Here’s a super cheap tape that, let’s be honest, does exactly the same job as any other measuring tape.
#4 Combi drill
You’ve now got the gear you need to measure up and make accurate cuts. Next up, you’ll need gear that allows you to actually fix bits of timber together. First in this line-up is the combi drill.
You could probably get away without a combi drill, but I wouldn’t recommend trying. This power tool allows you to pre-drill holes (pilot holes) in wood before driving screws in. In some cases, this isn’t necessary, but it’s usually wise to pre-drill to avoid causing the wood to split.
Combi drills also have lots of other uses in woodwork, including drilling large holes with hole saws/spade bits, countersinking to give screw heads somewhere to sit, and drilling pocket holes.
Obviously, there are also loads of applications outside of woodwork too like drilling holes in your house to put up shelves/mirrors etc., so you get a lot of bang for your buck.
Our decking with built-in storage required at least couple of thousand screws, many of which were near the edge of the wood. Pilot holes are particularly important when screwing close to the edge so I got a shed load of use out of my combi drill on this project.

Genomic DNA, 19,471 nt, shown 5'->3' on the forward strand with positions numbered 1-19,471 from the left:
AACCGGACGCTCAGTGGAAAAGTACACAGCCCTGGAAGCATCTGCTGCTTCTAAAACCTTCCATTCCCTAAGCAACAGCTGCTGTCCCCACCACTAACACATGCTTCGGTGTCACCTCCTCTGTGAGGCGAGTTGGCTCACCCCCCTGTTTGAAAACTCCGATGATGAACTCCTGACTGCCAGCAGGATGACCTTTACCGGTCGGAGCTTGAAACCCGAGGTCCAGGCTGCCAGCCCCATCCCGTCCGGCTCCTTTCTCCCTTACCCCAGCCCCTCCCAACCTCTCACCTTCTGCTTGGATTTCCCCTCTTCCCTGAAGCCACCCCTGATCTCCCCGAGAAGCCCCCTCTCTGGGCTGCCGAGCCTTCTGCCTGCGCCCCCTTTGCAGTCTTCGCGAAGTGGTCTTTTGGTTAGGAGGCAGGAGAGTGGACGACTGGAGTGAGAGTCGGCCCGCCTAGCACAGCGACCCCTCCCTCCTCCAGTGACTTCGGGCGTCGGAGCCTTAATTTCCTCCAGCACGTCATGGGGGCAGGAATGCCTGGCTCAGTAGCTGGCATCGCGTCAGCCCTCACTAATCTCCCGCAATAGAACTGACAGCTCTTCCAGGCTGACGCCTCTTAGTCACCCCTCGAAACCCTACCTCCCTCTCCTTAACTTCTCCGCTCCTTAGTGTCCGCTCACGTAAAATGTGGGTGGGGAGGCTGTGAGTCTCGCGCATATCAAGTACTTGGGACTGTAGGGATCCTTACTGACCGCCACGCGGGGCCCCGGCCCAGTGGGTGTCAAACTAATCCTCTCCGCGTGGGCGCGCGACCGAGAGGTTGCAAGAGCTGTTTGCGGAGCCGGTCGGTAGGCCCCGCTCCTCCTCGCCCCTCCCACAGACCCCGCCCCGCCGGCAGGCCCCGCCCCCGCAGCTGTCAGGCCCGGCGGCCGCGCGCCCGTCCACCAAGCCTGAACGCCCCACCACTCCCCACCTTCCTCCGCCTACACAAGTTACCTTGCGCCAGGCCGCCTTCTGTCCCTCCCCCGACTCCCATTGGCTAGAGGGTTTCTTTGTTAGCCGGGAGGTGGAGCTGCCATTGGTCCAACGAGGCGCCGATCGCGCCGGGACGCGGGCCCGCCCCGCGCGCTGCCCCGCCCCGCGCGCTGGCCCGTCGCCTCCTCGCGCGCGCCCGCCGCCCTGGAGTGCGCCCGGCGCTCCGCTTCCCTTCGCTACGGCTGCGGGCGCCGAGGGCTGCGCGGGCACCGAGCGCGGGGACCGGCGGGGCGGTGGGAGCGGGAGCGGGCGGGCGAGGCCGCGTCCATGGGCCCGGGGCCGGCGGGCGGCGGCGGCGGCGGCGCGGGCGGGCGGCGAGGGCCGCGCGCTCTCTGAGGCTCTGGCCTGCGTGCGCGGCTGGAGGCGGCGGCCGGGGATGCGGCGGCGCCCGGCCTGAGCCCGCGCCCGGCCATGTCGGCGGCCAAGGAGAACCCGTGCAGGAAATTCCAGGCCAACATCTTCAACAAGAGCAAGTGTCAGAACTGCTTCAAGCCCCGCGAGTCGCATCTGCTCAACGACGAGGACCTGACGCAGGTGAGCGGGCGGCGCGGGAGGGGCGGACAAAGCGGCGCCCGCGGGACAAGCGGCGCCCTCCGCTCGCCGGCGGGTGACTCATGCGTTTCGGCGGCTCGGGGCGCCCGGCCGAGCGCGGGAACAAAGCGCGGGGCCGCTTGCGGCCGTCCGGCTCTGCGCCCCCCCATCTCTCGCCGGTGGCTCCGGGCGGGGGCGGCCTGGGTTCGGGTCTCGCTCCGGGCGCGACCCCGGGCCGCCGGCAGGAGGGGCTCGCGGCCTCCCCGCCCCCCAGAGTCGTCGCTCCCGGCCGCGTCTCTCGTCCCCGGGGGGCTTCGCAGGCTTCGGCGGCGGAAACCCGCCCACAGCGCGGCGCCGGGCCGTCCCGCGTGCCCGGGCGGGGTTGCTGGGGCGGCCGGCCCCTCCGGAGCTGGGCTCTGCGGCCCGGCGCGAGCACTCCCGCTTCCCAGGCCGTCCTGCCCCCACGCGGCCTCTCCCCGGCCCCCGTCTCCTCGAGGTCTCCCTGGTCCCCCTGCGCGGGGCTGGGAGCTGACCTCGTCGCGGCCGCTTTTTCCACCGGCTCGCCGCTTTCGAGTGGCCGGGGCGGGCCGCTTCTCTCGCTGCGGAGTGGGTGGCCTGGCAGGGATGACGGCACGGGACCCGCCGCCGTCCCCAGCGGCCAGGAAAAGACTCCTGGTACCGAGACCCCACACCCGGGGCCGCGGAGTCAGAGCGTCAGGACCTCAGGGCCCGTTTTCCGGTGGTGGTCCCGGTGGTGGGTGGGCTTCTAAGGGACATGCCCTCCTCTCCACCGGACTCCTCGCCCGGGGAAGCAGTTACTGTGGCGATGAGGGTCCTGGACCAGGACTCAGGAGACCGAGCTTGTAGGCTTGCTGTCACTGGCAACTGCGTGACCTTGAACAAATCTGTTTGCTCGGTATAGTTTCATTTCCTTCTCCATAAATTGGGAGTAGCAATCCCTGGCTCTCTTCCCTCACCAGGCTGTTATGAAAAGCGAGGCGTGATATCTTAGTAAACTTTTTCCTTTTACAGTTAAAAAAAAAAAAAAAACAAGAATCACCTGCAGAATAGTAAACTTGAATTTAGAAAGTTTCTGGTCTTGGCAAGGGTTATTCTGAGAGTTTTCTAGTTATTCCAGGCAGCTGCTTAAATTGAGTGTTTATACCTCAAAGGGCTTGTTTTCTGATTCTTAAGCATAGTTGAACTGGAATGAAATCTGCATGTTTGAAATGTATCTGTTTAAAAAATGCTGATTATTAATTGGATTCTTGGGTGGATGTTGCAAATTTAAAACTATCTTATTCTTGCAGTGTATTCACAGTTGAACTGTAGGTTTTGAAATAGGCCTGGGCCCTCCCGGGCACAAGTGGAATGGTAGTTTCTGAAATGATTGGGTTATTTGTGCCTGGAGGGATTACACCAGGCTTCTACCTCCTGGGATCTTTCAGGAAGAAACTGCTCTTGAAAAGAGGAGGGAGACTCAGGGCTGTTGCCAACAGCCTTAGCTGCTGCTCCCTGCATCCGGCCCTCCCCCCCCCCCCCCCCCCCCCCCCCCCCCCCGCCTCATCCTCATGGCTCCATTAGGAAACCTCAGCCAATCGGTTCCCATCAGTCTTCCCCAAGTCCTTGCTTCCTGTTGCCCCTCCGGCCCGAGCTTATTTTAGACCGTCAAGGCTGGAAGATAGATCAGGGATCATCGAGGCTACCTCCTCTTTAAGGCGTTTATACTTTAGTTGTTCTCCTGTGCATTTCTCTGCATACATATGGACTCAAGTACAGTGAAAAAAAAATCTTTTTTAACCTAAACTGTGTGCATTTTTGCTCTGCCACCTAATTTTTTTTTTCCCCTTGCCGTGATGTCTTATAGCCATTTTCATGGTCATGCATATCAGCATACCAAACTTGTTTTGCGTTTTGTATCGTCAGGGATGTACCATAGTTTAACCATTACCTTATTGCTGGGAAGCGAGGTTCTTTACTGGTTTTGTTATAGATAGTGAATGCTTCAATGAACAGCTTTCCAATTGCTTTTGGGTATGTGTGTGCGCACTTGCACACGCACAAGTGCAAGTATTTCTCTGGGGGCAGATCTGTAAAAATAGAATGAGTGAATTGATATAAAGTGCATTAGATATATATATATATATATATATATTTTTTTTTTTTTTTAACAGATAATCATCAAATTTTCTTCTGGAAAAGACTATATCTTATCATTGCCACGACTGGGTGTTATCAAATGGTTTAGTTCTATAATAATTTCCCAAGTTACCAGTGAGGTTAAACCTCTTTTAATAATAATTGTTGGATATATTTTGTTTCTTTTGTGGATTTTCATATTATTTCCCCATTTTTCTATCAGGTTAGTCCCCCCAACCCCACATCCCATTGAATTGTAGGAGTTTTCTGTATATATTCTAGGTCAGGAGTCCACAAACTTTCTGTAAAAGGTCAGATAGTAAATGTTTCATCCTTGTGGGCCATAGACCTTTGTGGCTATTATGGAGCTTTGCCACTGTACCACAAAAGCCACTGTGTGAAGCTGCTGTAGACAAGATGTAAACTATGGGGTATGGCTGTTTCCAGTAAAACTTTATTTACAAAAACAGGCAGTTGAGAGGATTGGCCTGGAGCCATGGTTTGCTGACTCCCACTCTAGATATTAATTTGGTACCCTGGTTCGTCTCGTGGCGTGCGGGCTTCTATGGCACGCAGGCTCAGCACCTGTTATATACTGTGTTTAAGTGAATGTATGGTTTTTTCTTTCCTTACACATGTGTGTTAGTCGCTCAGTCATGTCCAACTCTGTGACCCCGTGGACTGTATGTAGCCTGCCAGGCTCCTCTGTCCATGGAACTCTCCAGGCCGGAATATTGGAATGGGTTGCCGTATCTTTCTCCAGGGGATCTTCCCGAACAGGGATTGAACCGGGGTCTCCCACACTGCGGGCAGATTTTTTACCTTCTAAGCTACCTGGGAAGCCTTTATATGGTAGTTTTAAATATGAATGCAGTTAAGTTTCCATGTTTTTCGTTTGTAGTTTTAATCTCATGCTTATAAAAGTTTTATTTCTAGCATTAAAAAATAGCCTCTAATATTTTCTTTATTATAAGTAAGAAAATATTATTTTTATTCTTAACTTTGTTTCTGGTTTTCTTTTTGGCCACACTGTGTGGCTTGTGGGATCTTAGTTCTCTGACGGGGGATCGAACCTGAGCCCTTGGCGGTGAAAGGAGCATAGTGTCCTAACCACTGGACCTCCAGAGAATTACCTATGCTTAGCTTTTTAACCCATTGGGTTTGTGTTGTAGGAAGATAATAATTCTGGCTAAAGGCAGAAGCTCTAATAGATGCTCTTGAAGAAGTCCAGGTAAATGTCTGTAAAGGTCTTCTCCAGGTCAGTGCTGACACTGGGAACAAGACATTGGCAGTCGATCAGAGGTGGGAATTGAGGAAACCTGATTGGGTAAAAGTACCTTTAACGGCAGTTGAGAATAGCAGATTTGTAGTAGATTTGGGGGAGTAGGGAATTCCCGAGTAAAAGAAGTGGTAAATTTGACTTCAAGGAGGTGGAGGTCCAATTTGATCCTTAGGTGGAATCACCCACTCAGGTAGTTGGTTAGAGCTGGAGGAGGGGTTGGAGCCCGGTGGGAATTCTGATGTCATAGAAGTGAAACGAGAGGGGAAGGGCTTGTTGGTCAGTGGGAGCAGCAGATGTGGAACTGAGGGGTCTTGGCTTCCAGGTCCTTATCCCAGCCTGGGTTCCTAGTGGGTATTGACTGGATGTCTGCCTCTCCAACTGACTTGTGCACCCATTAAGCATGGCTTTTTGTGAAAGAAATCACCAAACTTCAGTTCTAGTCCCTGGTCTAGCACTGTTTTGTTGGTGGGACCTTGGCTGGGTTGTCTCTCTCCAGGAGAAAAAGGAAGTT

This Mac Allister combi drill will get you going and is about half the price of the next cheapest drill. While you’re down at your local Screwfix, this set of brad point drill bits will get you going.
#5 Impact driver
With pilot holes drilled, you’re going to want an impact driver to drive screws home. An impact driver is basically a screwdriver on steroids. It does the same job in a fraction of the time.
If you are on a really tight budget, you could probably get away with not buying an impact driver. A combi drill can be used instead if needs be, but it won’t do as good a job as driver and changing out the drill bits every few seconds would be a faff. Alternatively, if you really are a glutton for punishment, you could use a screwdriver.
The workshop that my Dad and I built relied very heavily on my impact driver as pretty much the whole thing is held up by screws.